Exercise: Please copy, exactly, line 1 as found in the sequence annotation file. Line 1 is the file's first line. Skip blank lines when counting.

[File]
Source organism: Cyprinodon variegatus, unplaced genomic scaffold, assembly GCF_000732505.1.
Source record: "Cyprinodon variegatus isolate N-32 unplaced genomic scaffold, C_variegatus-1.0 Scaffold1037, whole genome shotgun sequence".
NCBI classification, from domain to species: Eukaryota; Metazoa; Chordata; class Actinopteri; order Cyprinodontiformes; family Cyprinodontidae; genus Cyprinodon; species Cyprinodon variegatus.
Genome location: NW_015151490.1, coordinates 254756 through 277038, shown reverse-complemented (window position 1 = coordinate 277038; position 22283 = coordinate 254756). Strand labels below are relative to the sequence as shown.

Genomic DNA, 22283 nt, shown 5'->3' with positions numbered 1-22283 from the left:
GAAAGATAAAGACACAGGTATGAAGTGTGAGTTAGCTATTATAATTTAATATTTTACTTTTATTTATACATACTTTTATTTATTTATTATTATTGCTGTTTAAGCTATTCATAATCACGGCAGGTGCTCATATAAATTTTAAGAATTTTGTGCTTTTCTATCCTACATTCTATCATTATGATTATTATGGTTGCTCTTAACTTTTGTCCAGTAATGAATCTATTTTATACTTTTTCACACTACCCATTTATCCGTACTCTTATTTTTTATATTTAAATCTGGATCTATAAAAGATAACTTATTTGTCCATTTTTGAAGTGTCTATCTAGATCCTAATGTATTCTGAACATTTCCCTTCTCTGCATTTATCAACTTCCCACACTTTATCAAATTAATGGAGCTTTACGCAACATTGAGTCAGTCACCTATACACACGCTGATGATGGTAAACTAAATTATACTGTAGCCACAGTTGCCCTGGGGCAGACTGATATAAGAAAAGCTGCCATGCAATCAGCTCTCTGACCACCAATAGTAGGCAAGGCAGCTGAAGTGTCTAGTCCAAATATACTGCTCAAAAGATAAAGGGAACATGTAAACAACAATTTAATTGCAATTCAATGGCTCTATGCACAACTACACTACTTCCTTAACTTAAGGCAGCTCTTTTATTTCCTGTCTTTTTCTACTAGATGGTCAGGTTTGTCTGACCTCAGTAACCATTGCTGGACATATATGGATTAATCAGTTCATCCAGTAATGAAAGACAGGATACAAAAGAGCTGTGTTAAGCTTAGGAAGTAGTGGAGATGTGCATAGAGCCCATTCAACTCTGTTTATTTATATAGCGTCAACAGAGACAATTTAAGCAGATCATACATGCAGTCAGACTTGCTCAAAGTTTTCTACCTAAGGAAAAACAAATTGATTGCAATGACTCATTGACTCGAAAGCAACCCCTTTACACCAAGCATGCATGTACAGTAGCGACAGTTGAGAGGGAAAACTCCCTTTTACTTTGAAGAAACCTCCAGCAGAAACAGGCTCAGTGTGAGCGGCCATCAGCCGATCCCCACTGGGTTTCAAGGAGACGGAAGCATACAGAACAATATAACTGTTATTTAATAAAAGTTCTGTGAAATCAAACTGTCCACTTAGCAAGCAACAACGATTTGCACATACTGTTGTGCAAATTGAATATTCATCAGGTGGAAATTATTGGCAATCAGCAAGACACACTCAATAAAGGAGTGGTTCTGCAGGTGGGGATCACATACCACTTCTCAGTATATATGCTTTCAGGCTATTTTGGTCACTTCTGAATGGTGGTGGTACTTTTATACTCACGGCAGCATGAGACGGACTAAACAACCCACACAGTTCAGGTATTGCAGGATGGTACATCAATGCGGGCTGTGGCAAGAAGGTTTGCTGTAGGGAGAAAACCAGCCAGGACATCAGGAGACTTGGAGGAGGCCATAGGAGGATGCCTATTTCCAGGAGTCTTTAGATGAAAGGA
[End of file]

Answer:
Source organism: Cyprinodon variegatus, unplaced genomic scaffold, assembly GCF_000732505.1.